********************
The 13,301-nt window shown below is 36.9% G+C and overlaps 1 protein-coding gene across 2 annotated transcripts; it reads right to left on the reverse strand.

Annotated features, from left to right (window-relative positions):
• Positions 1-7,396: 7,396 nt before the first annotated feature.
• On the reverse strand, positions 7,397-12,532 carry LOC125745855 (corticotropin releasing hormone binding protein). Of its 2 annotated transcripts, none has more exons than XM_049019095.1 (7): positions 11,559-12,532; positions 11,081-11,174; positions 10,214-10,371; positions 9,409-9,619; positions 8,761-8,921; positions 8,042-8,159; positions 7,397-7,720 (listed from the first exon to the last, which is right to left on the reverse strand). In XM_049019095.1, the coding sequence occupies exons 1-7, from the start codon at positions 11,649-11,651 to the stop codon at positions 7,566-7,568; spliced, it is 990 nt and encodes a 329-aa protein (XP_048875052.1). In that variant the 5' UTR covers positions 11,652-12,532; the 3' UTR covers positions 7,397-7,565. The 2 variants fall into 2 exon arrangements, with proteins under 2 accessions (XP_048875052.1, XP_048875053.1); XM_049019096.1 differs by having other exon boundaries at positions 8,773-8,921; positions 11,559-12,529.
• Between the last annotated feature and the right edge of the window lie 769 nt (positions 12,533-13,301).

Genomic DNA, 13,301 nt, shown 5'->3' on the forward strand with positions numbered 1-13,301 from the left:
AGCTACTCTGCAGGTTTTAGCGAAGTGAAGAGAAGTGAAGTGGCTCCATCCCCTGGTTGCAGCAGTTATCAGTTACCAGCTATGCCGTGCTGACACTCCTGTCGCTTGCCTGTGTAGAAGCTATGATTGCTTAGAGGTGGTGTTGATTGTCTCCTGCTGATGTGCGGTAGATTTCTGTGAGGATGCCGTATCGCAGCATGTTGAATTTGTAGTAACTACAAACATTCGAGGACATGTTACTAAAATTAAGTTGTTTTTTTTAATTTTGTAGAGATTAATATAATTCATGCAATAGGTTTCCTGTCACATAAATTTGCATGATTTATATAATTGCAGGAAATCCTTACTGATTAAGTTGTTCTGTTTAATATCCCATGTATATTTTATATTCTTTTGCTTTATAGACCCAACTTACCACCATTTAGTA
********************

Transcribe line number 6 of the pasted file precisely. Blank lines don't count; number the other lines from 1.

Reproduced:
Genomic DNA, 13,301 nt, shown 5'->3' on the forward strand with positions numbered 1-13,301 from the left: